Do have a good network of real friends inside and outside the industry who are trustworthy, loyal and not fair weathered. Good friends will tell you how it is honestly, you can share your ideas without worrying they will nick them. Unfortunately, just like in life you do get bad apples
Do enter competitions and awards but be strategic. Not everything is worth it. Sort the wheat from the chaff.
Do Be Kind. It is a great attribute, Not being an Operator. By this I think most photographers know what I mean; treat people as you would expect yourself to be treated.
I always recommend friends or people I admire for jobs I cannot do. I always tell my editors of people whose work I love or if they are just great people. Honestly!
Being a Good Human Being really does count. A Bad Rep sticks in a community. Sooner or later it will impact on you. It’s a small intense community; you work it out!
Do have something outside of Photography. I read a lot. I LOVE to BOX!
These other things give you balance and if anything make you a better photographer....
Do go to openings, exhibitions and meet new people but not to the opening of every damn thing. It gets boring talking to and meeting the same people!
Do extend your network beyond the UK. I have clients Worldwide.
Don’t be an arsehole, show off, be untrustworthy and up yourself.
Of course everyone has an ego; keep it in check!
Winning an award doesn’t make you the greatest thing since sliced bread or an excuse to treat others like they are below you. Honestly I know one photographer who only acknowledges me when it’s a full moon.
In all seriousness if in doubt go back to my point about being a good human being!
Don’t Whine all the time. We all can go on how bad things are, but try and be positive.
Don’t be late on a job or not prepared. It’s the same as not having film or a card in the camera. It doesn’t work! Organisation and Preparation are vital.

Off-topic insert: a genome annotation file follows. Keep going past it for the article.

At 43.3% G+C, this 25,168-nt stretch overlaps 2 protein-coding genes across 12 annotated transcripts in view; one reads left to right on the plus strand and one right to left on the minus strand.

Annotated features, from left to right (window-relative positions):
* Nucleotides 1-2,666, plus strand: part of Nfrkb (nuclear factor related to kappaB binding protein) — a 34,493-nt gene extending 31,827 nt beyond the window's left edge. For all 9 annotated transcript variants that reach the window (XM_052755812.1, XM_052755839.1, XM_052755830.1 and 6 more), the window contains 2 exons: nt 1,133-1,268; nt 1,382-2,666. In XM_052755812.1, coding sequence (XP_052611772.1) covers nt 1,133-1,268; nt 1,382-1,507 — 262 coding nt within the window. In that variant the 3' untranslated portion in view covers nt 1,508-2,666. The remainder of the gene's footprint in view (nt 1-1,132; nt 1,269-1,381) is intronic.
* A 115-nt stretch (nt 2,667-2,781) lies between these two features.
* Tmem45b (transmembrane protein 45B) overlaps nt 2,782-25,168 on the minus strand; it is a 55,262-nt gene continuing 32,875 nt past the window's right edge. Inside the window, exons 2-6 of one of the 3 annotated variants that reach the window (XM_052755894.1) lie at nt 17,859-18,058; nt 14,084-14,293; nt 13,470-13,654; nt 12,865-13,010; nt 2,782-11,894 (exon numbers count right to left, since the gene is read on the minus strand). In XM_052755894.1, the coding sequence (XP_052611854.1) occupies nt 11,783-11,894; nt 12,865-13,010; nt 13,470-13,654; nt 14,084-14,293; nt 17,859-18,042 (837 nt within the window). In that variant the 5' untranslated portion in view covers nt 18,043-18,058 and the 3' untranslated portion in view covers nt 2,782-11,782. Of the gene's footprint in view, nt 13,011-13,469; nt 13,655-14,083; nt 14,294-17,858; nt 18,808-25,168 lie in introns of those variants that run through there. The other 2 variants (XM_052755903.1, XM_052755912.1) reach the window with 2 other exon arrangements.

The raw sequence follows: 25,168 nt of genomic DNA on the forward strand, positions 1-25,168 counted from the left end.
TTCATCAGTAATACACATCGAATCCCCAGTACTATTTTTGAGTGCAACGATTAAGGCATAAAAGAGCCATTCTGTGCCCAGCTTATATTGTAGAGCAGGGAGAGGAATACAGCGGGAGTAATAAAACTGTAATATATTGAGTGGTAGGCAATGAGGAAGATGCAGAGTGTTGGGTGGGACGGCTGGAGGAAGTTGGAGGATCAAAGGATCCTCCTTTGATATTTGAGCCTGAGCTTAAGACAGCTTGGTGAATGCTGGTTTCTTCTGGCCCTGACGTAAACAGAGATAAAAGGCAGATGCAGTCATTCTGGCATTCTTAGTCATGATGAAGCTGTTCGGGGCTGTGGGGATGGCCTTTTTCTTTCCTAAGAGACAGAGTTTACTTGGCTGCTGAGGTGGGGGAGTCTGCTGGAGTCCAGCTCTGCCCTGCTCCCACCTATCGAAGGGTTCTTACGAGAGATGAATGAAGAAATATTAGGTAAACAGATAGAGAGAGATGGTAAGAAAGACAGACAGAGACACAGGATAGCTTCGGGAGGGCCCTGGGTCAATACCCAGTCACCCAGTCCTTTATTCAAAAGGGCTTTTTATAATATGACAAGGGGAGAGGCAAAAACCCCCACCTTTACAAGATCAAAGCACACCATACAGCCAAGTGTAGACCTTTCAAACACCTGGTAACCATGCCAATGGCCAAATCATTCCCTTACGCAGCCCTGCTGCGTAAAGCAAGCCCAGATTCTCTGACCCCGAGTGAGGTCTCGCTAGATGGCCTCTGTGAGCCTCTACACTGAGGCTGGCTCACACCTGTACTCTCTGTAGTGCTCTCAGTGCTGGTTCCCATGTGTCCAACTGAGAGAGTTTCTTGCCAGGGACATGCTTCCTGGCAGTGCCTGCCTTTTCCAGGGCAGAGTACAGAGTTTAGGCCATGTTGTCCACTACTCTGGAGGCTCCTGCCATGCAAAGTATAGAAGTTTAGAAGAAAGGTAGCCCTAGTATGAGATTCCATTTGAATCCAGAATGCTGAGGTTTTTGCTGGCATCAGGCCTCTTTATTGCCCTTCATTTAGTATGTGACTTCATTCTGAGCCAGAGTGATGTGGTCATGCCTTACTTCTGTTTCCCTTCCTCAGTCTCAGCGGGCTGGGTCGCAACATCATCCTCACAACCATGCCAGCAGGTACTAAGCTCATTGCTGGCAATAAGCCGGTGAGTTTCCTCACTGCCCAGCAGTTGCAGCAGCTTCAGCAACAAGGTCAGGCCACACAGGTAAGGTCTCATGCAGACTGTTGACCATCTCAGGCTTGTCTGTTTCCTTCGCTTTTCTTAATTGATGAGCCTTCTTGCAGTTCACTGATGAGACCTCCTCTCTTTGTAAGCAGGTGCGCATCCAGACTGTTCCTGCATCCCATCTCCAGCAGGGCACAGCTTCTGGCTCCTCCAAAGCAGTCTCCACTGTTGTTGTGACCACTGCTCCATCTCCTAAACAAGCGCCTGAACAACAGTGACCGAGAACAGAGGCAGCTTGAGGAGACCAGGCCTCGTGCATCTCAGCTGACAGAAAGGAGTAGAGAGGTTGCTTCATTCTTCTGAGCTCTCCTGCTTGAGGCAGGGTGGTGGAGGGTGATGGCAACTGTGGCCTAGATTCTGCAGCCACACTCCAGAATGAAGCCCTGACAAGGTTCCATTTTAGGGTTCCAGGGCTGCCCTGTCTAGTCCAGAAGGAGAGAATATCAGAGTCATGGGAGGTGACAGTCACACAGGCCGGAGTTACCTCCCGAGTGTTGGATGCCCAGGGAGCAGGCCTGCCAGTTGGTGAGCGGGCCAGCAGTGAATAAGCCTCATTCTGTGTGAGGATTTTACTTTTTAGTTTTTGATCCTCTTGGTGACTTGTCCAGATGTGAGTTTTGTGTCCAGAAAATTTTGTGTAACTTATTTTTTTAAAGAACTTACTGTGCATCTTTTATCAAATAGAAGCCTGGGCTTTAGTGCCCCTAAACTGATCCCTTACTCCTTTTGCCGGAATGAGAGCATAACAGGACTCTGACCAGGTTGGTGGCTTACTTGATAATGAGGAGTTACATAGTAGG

I have worked in dangerous situations to others where you're cracking up with the talent.What ties these two is prep. Know what you have to do.!
Don’t spend your time on Facebook / Twitter or whatever is the latest trend. Use Social media wisely, .and understand it. I only tweet what is relevant to me and if I like something. I don’t get into too many conversations not because I am rude but honestly my time is better spent. For sure have a presence but it shouldn’t be your life.
Don’t beat yourself up by thinking such and such photographer is doing so well because all you see is their tweets. It will harm your confidence, increase self doubt and be unproductive.
Don’t treat your assistants like they are your servants they are not! You're part of a team!
Don’t show bad work. Seriously. Get a second honest opinion from someone you can trust. Better honest with yourself then BS; people see it a mile away.
Don’t be pushy. Everyone has a life. Picture desks are working desks. Know what days you can contact people. Bombarding picture editors with calls and emails will not get you work.
Don’t Give Up. I have been shooting in this industry for 20 years from being a Newspaper Photographer to Magazines and Contemporary Documentary and Commercial. I have been low and high on success I keep going, challenging myself, making new work and putting aside disappointments. It's tough out there. Those who you see getting the work are because they are out there making it happen - and working hard
Don’t undercut fees and give away your copyright. You are shooting yourself in the foot and everyone else. Understand the issues of copyright, licencing etc
For all those photographers who don’t know my work here's the link
Yes I am a multi award winning photographer …..Yes I have exhibited and Yes I contribute to a lot of great magazines…..!
But you wouldn't know it…..as I keep my head down….! Tweet a bit …! Those who know me know me ! I have been told I am too serious!
In my next life I will be a Boxer.!